The Girl on the Train

Title: The Girl on the Train

Author: Paula Hawkins

Publisher: Double Day

Release Date: January 2015

Source: Amazon

Rating: 4.5/5

Rachel takes the same commuter train every morning and night.  Every day she rattles down the track, flashes past a stretch of cozy suburban homes, and stops at the signal that allows her to daily watch the same couple breakfasting on their deck.  She’s even started to feel like she knows them.  Jess and Jason, she calls them.  Their life — as she sees it — is perfect.  Not unlike the one she recently lost. (Goodreads)

When Megan, the woman in that house, goes missing, Rachel takes it upon herself to tell the police what she has seen during her commutes into London.  As an alcoholic whose drinking causes blackouts and memory loss, she becomes an unreliable witness and narrator.  But are her claims really all that dubious?

Paula Hawkins masterfully writes a suspenseful thriller told through the intertwined narratives of three women, each of them just as unreliable as the next.  And despite the number of narrators in this novel, we discover each of their histories and how they all link together on Blenheim Road.  Furthermore, Hawkins has a real talent for timing.  The novel lulls just when I thought I had it figured out, then suddenly she surprises with a new revelation, making it even more difficult to fit the pieces of this strange and mysterious puzzle together.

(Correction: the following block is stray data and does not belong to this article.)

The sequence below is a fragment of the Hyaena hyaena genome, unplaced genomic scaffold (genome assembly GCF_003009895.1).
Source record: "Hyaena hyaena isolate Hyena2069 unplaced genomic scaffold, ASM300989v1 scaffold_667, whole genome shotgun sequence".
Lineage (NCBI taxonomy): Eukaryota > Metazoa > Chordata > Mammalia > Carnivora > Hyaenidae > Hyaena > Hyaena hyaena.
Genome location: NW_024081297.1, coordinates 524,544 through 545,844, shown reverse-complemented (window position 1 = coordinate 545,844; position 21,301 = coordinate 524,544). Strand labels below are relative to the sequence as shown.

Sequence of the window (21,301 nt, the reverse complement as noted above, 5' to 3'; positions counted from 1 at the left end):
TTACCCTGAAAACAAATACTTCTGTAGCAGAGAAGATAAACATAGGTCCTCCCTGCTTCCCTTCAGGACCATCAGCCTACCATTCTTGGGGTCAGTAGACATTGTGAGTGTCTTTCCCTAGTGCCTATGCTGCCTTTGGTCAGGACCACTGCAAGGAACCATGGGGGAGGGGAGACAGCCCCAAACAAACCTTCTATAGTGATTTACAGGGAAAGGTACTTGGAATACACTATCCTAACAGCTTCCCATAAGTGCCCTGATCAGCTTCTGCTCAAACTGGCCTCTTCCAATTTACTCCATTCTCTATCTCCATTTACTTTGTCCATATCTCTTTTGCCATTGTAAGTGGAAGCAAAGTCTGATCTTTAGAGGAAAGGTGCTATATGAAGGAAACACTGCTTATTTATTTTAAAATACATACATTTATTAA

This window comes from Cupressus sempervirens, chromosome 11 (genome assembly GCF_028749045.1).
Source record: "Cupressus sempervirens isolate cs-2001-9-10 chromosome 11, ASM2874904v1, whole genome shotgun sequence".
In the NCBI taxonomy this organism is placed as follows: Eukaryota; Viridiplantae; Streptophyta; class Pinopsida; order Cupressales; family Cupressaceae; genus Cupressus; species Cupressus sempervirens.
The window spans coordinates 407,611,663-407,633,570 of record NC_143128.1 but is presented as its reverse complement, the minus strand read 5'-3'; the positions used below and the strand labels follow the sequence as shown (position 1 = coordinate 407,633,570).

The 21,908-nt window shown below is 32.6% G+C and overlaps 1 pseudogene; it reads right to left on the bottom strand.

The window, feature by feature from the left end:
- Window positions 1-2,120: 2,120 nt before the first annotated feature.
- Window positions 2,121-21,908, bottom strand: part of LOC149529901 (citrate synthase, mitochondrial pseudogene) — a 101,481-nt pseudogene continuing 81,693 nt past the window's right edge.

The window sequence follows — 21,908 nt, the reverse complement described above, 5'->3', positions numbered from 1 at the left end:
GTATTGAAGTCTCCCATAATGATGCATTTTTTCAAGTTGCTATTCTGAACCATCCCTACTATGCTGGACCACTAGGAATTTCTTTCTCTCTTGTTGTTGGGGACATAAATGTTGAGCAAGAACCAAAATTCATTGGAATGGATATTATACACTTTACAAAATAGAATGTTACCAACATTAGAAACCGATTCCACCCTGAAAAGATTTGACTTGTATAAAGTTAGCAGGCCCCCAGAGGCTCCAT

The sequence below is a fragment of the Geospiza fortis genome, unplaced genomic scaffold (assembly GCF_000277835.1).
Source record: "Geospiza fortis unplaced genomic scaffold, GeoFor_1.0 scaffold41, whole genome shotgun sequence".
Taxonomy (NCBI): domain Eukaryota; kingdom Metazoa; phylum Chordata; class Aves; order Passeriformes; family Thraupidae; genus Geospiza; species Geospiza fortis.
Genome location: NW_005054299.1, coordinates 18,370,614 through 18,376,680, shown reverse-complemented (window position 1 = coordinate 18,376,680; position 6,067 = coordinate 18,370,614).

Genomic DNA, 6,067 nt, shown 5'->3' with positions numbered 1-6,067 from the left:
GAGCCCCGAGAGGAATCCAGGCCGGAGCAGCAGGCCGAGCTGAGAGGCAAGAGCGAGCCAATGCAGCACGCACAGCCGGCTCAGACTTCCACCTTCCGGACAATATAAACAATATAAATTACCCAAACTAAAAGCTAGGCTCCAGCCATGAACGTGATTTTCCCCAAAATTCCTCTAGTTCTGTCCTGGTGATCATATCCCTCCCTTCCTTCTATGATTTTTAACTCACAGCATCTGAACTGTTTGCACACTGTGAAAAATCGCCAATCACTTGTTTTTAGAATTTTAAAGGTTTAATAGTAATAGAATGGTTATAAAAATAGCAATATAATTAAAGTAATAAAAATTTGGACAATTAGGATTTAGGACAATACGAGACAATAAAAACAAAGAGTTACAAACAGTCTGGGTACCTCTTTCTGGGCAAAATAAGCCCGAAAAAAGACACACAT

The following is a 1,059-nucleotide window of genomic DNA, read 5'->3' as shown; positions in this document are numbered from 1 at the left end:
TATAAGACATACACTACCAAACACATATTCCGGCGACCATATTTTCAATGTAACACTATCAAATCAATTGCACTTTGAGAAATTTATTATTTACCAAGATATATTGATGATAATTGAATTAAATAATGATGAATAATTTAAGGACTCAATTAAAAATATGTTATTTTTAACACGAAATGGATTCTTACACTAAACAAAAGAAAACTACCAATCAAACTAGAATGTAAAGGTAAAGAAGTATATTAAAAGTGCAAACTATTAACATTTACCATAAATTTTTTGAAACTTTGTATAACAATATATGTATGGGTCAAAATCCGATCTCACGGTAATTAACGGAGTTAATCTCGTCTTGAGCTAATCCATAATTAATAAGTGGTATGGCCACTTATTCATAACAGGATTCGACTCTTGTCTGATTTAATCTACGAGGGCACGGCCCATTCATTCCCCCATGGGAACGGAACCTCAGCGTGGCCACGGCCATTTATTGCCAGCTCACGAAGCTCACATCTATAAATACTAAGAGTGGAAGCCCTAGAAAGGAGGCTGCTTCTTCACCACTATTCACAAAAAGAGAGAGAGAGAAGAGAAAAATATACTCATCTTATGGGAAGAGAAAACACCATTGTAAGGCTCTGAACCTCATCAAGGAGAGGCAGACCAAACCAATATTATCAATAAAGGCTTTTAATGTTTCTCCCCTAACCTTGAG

Every character in this novel is horrible.  They are liars, cheaters, secretive, scheming, abusive, and yet the novel makes a great case study in character development.  Reading the story through the eyes of each character and seeing them through the eyes of the other narrators gave me a whole new perspective on their character, their reasoning, and their problems.  I gained a new, different sense of understanding.  I began to see, and at times, empathize, with the reasoning behind their actions no matter how wrong or troubling they may have been.

This was a real page turner.  I read it mostly during my own train commuting and I would be lost in the mystery of pages before me for hours at a time, distracted only by my own nervousness of missing my stop.  My only set back while reading this novel, however, was that I sometimes became confused with whose perspective I was reading.  But I seem to do that whenever I read multiple-narrative novels, so it might just be me.

I highly recommend this to anyone in need of a good psychological thriller, because Paula Hawkins delivers in The Girl on the Train.  Literally seconds after reading the last pages of the novel, I gave it to my friend to read — that’s how much I loved it.



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